Downing Street police ‘questioned over partygate allegations’
Police officers based in Downing Street have been questioned in connection with Sue Gray’s ‘partygate’ investigation, it has been learned.
The senior official is looking into a number of allegations about parties and gatherings in Downing Street.
And The Telegraph reported that members of the Metropolitan Police’s Parliamentary and Diplomatic Protection Command were said to have been interviewed as part of the investigation.
According to reports, their statements have been described as “extremely damning” and could form a key part of the investigation.
Sue Gray is due to deliver her report this week after collecting evidence on a series of gatherings potentially breaking the rules.
The Daily Telegraph reports that the senior figure also spoke to Boris Johnson, officials and political advisers, as well as security outlets and the prime minister’s official diary.
A source said: ‘Met officers have spoken to Sue Gray now, as would be expected, and have been able to provide a great deal of information.
Asked about the significance of the information they had leaked, they added: ‘In other words, if Boris Johnson is still Prime Minister by the end of the week I would be very surprised.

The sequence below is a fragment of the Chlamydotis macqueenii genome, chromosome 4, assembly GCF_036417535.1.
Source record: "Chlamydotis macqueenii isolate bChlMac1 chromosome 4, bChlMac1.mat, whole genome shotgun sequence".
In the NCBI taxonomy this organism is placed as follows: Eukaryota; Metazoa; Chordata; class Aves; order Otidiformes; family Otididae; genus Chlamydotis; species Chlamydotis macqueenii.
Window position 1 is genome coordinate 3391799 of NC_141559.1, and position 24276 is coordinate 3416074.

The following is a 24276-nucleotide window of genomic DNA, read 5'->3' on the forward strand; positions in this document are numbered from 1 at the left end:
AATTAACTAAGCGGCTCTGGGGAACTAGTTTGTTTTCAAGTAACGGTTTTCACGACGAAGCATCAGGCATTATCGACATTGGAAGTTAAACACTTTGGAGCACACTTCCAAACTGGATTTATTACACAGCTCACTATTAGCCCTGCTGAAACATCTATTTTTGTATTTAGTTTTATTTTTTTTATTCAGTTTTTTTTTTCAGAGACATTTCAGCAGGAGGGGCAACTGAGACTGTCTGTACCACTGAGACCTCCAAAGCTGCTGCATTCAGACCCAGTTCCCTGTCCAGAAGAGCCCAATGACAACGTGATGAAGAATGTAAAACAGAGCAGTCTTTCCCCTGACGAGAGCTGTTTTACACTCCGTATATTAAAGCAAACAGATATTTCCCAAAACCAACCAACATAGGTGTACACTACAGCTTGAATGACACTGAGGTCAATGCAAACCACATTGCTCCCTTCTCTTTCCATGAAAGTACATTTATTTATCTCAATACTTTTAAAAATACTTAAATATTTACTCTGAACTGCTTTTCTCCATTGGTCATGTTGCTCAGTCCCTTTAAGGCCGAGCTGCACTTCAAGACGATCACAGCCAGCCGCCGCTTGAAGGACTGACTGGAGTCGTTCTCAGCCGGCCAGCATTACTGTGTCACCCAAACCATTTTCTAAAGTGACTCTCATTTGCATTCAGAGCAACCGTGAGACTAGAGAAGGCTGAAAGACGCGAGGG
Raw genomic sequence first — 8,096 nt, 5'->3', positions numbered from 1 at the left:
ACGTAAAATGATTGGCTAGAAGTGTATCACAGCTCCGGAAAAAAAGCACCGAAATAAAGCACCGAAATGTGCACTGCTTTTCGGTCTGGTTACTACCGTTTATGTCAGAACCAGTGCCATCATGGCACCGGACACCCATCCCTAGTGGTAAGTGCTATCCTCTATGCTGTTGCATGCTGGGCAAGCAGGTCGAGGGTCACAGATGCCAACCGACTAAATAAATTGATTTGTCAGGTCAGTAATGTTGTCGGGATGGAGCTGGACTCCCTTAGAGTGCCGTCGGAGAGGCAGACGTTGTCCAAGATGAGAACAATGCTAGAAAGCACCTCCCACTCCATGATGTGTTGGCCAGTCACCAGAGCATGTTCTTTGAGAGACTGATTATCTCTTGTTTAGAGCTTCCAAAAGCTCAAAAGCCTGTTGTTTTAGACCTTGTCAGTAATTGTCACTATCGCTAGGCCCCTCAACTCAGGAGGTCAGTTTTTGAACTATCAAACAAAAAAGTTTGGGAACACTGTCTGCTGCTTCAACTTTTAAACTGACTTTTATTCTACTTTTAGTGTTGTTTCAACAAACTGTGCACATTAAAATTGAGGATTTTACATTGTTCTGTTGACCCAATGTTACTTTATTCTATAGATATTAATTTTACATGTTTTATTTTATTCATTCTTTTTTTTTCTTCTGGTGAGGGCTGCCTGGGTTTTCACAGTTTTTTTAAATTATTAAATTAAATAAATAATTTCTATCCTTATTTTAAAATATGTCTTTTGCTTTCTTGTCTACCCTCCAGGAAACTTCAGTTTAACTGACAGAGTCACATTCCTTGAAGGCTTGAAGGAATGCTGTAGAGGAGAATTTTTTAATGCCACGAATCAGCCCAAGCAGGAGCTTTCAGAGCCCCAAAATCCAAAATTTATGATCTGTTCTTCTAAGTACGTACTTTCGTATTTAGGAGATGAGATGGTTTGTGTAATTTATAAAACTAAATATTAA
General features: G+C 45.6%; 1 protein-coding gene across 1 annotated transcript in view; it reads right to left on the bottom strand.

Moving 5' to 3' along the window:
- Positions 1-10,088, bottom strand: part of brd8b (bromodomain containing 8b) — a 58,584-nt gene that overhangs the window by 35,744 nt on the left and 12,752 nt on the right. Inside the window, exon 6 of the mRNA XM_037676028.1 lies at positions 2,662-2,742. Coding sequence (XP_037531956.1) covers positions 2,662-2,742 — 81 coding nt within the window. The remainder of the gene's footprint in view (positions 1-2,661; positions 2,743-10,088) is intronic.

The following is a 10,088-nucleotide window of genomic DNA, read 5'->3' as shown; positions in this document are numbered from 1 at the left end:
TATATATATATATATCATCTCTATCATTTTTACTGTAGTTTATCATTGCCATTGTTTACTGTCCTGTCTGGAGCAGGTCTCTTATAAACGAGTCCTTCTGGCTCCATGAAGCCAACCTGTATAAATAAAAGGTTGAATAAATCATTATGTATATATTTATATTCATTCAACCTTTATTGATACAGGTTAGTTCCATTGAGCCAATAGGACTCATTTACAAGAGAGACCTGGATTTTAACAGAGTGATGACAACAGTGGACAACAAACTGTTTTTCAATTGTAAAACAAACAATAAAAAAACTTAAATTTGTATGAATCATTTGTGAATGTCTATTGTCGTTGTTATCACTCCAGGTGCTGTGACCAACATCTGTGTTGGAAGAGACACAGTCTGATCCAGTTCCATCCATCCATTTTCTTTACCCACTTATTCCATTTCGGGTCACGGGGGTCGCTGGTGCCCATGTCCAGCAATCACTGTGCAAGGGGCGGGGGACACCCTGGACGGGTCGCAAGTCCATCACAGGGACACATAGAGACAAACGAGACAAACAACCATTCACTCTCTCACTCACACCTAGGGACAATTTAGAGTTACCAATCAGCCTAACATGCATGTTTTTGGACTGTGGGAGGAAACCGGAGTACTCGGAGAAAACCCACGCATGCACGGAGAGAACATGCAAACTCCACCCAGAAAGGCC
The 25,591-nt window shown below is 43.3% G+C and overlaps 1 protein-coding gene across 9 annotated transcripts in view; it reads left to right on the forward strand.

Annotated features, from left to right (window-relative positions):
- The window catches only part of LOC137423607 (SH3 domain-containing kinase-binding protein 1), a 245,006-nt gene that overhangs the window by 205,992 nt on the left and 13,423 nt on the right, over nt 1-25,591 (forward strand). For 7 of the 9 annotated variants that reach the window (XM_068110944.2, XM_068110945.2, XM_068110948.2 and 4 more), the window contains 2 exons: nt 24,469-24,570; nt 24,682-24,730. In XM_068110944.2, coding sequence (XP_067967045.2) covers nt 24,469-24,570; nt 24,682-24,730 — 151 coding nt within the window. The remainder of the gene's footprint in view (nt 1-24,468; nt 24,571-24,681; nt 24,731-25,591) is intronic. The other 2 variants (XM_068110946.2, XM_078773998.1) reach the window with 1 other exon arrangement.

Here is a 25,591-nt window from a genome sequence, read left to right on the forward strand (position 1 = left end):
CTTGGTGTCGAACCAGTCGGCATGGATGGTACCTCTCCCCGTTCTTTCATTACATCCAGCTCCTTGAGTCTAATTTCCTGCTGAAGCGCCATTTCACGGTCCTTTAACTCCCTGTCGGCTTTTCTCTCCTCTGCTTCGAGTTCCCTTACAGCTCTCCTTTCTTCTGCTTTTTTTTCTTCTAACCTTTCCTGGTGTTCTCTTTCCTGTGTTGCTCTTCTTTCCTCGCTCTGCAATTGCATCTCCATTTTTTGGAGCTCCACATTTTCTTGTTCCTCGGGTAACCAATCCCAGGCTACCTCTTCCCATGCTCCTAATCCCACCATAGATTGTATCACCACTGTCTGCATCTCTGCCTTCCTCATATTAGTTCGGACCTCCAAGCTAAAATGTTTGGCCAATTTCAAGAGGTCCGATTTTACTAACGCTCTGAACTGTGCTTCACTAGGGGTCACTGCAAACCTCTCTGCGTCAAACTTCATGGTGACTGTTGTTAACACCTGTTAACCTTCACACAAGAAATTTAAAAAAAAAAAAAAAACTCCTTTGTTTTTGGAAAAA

A Scotland Yard spokesperson added: “The Met is in constant contact with the Cabinet Office regarding this investigation.”
The Prime Minister is preparing for the handing over of the Sue Gray report in Downing Street binges during the lockdown, which could determine his fate.
Many Tory MPs have said they will wait to see the results before deciding whether to push for a confidence vote that could see him kicked out.
The prime minister is said to be determined to cling to his post, believing he has done nothing wrong.
A decision against the Prime Minister appeared to have been put on hold last week with the defection of Bury South MP Christian Wakeford to Labor, forcing MPs to rally to the party colours.
However, the stay may only be temporary, with some at No 10 fearing a flurry of letters to the chairman of the 1922 backbench committee, Sir Graham Brady, when the report is published.
Under party rules, once the total reaches 54 – 15% of Tory MPs – Sir Graham must call for a vote of confidence in the leader.